A review of physician licensing records in the 15 most-populous states and three others found sanctions against more than 250 speakers, including some of the highest paid. Their misconduct included inappropriately prescribing drugs, providing poor care or having sex with patients. Some of the doctors had even lost their licenses.
More than 40 have received FDA warnings for research misconduct and lost hospital privileges, or they have been convicted of crimes. And at least 20 more have had two or more malpractice judgments or settlements. This accounting is by no means complete; many state regulators don’t post these actions on their web sites.
An investigation by ProPublica uncovered hundreds of doctors on company payrolls who had been accused of professional misconduct, were disciplined by state boards or lacked credentials as researchers or specialists.
In interviews and written statements, five of the seven companies acknowledged that they don’t routinely check state board websites for discipline against doctors. Instead, they rely on self-reporting and checks of federal databases. Only Johnson & Johnson and Cephalon said they review the state sites.
ProPublica found 88 Lilly speakers who have been sanctioned and four more who had received FDA warnings. Reporters asked Lilly about several of those, including Leak and McMillen. A spokesman said the company was unaware of the cases and is now investigating them.
“They are representatives of the company,” said Dr. Jack Harris, vice president of Lilly’s U.S. medical division. “It would be very concerning that one of our speakers was someone who had these other things going on.”
Leak, the pain doctor, and his attorney did not respond to multiple messages. The Ohio medical board voted to revoke Leak’s license in 2008. It remains active as he appeals in court, arguing that the evidence against him was old, the witnesses unreliable and the sentence too harsh.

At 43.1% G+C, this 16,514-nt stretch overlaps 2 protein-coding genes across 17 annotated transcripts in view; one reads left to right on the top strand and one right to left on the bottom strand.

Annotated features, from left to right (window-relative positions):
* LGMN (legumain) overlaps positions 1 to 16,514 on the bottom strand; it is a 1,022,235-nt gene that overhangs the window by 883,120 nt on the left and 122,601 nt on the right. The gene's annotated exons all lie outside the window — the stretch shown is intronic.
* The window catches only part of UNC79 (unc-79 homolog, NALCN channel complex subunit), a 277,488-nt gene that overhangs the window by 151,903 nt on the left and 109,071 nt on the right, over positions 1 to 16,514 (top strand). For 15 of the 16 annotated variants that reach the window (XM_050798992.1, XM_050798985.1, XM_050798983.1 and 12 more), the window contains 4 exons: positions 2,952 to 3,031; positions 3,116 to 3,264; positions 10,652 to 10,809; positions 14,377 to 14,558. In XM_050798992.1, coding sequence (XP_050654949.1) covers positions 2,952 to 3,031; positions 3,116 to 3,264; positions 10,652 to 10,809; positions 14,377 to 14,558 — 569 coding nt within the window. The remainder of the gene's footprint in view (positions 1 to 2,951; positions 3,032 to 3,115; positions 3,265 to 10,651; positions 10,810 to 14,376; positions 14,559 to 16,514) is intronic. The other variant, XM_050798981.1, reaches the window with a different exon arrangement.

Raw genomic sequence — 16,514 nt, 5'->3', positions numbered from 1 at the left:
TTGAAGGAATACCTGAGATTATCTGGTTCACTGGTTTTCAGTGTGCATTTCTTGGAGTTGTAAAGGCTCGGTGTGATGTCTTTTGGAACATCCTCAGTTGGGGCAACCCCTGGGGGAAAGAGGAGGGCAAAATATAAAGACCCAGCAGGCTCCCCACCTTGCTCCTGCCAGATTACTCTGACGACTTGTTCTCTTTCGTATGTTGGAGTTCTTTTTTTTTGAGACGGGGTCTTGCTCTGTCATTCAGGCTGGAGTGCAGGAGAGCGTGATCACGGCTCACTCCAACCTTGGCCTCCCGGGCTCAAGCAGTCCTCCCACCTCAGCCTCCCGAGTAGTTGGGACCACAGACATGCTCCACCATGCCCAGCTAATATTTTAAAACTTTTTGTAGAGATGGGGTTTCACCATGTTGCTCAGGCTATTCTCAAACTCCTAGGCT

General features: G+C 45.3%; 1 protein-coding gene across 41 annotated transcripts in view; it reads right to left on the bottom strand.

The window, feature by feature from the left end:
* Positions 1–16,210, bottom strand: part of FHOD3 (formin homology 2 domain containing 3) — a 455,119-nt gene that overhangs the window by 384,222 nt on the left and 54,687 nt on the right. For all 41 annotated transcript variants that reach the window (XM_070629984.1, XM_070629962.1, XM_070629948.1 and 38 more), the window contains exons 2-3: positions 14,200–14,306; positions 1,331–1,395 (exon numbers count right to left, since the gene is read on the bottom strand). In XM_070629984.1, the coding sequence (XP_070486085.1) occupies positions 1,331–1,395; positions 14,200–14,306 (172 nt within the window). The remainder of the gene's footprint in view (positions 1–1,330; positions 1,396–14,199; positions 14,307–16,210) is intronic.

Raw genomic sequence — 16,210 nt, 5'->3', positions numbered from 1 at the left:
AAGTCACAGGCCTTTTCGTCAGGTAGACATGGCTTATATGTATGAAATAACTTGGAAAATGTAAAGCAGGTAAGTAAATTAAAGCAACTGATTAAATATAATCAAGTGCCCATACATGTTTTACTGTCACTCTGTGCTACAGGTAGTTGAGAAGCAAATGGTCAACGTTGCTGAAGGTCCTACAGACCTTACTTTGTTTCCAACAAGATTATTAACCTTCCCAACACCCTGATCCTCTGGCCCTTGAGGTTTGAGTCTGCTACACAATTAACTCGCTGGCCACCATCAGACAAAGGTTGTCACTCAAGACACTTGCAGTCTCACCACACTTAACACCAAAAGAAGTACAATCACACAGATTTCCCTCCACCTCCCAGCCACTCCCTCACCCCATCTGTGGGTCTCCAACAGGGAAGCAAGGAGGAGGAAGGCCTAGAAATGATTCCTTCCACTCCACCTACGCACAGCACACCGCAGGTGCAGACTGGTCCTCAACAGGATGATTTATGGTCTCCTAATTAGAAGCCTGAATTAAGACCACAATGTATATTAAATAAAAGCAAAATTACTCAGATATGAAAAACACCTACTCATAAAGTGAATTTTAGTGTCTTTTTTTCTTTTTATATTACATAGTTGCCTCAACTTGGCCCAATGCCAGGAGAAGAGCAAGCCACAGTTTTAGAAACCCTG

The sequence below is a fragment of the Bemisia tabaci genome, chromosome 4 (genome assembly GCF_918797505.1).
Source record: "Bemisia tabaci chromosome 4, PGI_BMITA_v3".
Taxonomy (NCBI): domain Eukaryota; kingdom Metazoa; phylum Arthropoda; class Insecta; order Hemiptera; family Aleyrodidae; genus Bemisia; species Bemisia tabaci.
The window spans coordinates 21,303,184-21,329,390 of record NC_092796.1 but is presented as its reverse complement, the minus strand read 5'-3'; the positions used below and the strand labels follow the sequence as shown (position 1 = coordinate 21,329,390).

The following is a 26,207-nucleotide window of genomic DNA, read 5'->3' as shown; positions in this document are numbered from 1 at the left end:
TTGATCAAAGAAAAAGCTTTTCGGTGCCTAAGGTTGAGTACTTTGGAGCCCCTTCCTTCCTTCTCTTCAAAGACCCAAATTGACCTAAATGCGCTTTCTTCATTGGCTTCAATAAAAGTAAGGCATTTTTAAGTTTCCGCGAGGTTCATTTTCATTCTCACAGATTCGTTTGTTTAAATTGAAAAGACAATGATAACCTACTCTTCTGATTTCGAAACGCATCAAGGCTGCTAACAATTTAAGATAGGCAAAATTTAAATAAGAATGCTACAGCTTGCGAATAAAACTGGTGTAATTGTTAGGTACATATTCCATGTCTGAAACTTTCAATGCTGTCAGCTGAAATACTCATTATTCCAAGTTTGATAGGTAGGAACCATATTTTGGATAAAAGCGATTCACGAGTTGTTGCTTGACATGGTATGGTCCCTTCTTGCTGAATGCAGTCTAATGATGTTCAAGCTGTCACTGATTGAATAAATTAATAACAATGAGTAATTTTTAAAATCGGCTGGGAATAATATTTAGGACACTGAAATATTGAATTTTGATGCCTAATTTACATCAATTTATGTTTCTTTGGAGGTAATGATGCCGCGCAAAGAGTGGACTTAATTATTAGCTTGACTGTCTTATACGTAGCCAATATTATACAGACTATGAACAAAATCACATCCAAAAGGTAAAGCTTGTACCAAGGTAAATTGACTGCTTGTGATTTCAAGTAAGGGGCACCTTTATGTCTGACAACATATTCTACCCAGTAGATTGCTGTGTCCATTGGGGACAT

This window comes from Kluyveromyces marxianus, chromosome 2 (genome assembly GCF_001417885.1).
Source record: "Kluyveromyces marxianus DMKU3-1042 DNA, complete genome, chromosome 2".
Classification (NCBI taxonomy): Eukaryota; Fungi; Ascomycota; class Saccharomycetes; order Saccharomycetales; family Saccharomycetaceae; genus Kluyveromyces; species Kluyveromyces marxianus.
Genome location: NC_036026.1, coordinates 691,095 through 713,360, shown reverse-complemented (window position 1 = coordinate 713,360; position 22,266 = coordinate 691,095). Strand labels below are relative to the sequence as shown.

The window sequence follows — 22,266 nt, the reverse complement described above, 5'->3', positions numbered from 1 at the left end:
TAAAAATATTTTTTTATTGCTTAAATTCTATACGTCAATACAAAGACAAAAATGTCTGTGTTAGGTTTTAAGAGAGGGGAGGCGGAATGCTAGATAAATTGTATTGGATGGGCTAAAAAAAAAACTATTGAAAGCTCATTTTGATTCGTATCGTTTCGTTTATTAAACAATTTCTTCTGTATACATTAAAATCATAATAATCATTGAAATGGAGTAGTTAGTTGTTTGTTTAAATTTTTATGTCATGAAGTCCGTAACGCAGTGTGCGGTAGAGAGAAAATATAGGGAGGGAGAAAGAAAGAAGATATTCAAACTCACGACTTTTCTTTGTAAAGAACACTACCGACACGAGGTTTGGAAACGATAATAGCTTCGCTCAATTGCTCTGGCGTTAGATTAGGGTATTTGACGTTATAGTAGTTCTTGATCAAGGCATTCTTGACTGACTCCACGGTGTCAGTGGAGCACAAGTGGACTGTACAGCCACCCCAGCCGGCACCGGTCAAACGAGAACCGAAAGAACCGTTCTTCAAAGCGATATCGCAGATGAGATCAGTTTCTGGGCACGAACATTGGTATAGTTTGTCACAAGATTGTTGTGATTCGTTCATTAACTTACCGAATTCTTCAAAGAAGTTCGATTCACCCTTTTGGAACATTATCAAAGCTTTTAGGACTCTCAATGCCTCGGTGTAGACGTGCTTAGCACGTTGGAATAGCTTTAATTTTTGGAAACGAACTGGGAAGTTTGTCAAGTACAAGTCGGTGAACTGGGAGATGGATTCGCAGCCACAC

In an interview, McMillen denied nearly all of the allegations in the FDA letter and blamed his troubles on a rival firm whose drug he had criticized in his presentations.
“I’m more cautious now than I ever was,” said McMillen, who said he also does research. “That’s why I think a lot of the companies use me. I’m not taking any risks.”
Taylor said that the allegations against him were “old news” from the 1990s and that regulators had not sanctioned him. “It had nothing to do with my skills as a physician,” said Taylor, noting that he speaks every other week around the country and sometimes abroad. “Even my biggest detractors in that situation lauded my skills as a physician. That’s what’s most important.”
Disclosures are just the start
Payments to doctors for promotional work are not illegal and can be beneficial. Strong relationships between pharmaceutical companies and physicians are critical to developing new and better treatments.
There is much debate, however, about whether paying doctors to market drugs can inappropriately influence what they prescribe. Studies have shown that even small gifts and payments affect physician attitudes. Such issues have become flashpoints in recent years both in courtrooms and in Congress.
All told, 384 of the approximately 17,700 individuals in ProPublica’s database earned more than $100,000 for their promotional and consulting work on behalf of one or more of the seven companies in 2009 and 2010. Nearly all were physicians, but a handful of pharmacists, nurse practitioners and dietitians also made the list. Forty-three physicians made more than $200,000 — including two who topped $300,000.